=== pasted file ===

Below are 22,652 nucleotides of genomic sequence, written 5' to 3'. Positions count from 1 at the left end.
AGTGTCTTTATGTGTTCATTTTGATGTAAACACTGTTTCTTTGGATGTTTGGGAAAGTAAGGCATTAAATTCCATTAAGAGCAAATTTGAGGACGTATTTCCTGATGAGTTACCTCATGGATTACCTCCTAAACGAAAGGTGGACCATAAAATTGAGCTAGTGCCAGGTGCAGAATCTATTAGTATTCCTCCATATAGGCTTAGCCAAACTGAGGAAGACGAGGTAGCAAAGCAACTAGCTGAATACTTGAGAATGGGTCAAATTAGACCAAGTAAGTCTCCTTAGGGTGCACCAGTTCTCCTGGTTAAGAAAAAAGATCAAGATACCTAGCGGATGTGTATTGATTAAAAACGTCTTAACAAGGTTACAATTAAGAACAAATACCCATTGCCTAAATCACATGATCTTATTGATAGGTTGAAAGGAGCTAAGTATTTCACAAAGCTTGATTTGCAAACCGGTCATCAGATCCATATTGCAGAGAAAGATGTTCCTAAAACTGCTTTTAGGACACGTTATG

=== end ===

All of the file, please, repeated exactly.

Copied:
Below are 22,652 nucleotides of genomic sequence, written 5' to 3'. Positions count from 1 at the left end.
AGTGTCTTTATGTGTTCATTTTGATGTAAACACTGTTTCTTTGGATGTTTGGGAAAGTAAGGCATTAAATTCCATTAAGAGCAAATTTGAGGACGTATTTCCTGATGAGTTACCTCATGGATTACCTCCTAAACGAAAGGTGGACCATAAAATTGAGCTAGTGCCAGGTGCAGAATCTATTAGTATTCCTCCATATAGGCTTAGCCAAACTGAGGAAGACGAGGTAGCAAAGCAACTAGCTGAATACTTGAGAATGGGTCAAATTAGACCAAGTAAGTCTCCTTAGGGTGCACCAGTTCTCCTGGTTAAGAAAAAAGATCAAGATACCTAGCGGATGTGTATTGATTAAAAACGTCTTAACAAGGTTACAATTAAGAACAAATACCCATTGCCTAAATCACATGATCTTATTGATAGGTTGAAAGGAGCTAAGTATTTCACAAAGCTTGATTTGCAAACCGGTCATCAGATCCATATTGCAGAGAAAGATGTTCCTAAAACTGCTTTTAGGACACGTTATG